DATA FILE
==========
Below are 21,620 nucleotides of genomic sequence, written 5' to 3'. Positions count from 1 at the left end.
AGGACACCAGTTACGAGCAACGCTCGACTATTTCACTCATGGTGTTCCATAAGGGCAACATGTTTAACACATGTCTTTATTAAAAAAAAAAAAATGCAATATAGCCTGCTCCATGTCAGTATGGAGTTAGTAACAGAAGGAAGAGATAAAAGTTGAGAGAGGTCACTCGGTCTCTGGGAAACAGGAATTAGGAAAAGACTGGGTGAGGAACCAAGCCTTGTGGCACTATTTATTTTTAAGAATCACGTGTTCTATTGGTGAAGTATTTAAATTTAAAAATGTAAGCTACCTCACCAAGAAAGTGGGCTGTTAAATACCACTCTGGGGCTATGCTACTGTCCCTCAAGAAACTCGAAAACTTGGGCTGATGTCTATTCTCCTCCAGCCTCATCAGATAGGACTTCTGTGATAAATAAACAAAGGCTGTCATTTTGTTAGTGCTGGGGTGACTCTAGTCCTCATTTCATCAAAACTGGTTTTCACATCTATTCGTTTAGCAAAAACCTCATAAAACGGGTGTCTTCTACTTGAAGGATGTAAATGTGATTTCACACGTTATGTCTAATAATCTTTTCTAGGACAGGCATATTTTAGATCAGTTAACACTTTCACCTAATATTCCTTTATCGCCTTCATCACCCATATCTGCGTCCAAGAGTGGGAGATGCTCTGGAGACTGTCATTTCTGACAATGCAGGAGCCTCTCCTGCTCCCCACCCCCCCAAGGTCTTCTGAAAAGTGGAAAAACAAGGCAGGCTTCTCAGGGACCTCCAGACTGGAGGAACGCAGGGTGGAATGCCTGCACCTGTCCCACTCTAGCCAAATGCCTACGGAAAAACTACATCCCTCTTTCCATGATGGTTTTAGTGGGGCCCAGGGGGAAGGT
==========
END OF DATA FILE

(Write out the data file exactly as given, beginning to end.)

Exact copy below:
Below are 21,620 nucleotides of genomic sequence, written 5' to 3'. Positions count from 1 at the left end.
AGGACACCAGTTACGAGCAACGCTCGACTATTTCACTCATGGTGTTCCATAAGGGCAACATGTTTAACACATGTCTTTATTAAAAAAAAAAAAATGCAATATAGCCTGCTCCATGTCAGTATGGAGTTAGTAACAGAAGGAAGAGATAAAAGTTGAGAGAGGTCACTCGGTCTCTGGGAAACAGGAATTAGGAAAAGACTGGGTGAGGAACCAAGCCTTGTGGCACTATTTATTTTTAAGAATCACGTGTTCTATTGGTGAAGTATTTAAATTTAAAAATGTAAGCTACCTCACCAAGAAAGTGGGCTGTTAAATACCACTCTGGGGCTATGCTACTGTCCCTCAAGAAACTCGAAAACTTGGGCTGATGTCTATTCTCCTCCAGCCTCATCAGATAGGACTTCTGTGATAAATAAACAAAGGCTGTCATTTTGTTAGTGCTGGGGTGACTCTAGTCCTCATTTCATCAAAACTGGTTTTCACATCTATTCGTTTAGCAAAAACCTCATAAAACGGGTGTCTTCTACTTGAAGGATGTAAATGTGATTTCACACGTTATGTCTAATAATCTTTTCTAGGACAGGCATATTTTAGATCAGTTAACACTTTCACCTAATATTCCTTTATCGCCTTCATCACCCATATCTGCGTCCAAGAGTGGGAGATGCTCTGGAGACTGTCATTTCTGACAATGCAGGAGCCTCTCCTGCTCCCCACCCCCCCAAGGTCTTCTGAAAAGTGGAAAAACAAGGCAGGCTTCTCAGGGACCTCCAGACTGGAGGAACGCAGGGTGGAATGCCTGCACCTGTCCCACTCTAGCCAAATGCCTACGGAAAAACTACATCCCTCTTTCCATGATGGTTTTAGTGGGGCCCAGGGGGAAGGT